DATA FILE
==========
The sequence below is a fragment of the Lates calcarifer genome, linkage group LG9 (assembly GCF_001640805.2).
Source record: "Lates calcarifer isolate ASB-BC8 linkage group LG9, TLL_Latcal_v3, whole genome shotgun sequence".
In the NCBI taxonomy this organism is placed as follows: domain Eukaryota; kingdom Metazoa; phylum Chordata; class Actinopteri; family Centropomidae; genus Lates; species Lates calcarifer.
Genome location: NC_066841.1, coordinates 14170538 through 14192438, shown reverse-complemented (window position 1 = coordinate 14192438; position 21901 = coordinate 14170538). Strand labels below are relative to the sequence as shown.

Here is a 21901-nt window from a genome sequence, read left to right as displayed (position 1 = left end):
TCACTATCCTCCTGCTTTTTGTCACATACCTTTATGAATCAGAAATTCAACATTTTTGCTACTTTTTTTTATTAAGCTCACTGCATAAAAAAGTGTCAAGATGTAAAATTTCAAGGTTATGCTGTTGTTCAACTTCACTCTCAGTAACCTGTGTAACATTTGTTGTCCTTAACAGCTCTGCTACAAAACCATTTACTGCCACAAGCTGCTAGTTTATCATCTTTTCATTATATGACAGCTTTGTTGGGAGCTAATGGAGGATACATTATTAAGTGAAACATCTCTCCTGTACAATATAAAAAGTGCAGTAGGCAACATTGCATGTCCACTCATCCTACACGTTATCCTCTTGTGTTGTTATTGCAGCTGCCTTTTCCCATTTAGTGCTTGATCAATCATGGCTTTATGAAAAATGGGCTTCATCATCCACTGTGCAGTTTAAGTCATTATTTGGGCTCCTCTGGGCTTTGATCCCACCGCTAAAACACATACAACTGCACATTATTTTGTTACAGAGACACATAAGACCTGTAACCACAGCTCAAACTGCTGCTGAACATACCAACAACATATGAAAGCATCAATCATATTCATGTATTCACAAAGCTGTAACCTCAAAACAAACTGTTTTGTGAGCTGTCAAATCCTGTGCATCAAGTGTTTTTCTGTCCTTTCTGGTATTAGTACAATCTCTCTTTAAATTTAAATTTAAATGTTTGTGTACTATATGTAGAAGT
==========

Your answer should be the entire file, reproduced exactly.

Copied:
The sequence below is a fragment of the Lates calcarifer genome, linkage group LG9 (assembly GCF_001640805.2).
Source record: "Lates calcarifer isolate ASB-BC8 linkage group LG9, TLL_Latcal_v3, whole genome shotgun sequence".
In the NCBI taxonomy this organism is placed as follows: domain Eukaryota; kingdom Metazoa; phylum Chordata; class Actinopteri; family Centropomidae; genus Lates; species Lates calcarifer.
Genome location: NC_066841.1, coordinates 14170538 through 14192438, shown reverse-complemented (window position 1 = coordinate 14192438; position 21901 = coordinate 14170538). Strand labels below are relative to the sequence as shown.

Here is a 21901-nt window from a genome sequence, read left to right as displayed (position 1 = left end):
TCACTATCCTCCTGCTTTTTGTCACATACCTTTATGAATCAGAAATTCAACATTTTTGCTACTTTTTTTTATTAAGCTCACTGCATAAAAAAGTGTCAAGATGTAAAATTTCAAGGTTATGCTGTTGTTCAACTTCACTCTCAGTAACCTGTGTAACATTTGTTGTCCTTAACAGCTCTGCTACAAAACCATTTACTGCCACAAGCTGCTAGTTTATCATCTTTTCATTATATGACAGCTTTGTTGGGAGCTAATGGAGGATACATTATTAAGTGAAACATCTCTCCTGTACAATATAAAAAGTGCAGTAGGCAACATTGCATGTCCACTCATCCTACACGTTATCCTCTTGTGTTGTTATTGCAGCTGCCTTTTCCCATTTAGTGCTTGATCAATCATGGCTTTATGAAAAATGGGCTTCATCATCCACTGTGCAGTTTAAGTCATTATTTGGGCTCCTCTGGGCTTTGATCCCACCGCTAAAACACATACAACTGCACATTATTTTGTTACAGAGACACATAAGACCTGTAACCACAGCTCAAACTGCTGCTGAACATACCAACAACATATGAAAGCATCAATCATATTCATGTATTCACAAAGCTGTAACCTCAAAACAAACTGTTTTGTGAGCTGTCAAATCCTGTGCATCAAGTGTTTTTCTGTCCTTTCTGGTATTAGTACAATCTCTCTTTAAATTTAAATTTAAATGTTTGTGTACTATATGTAGAAGT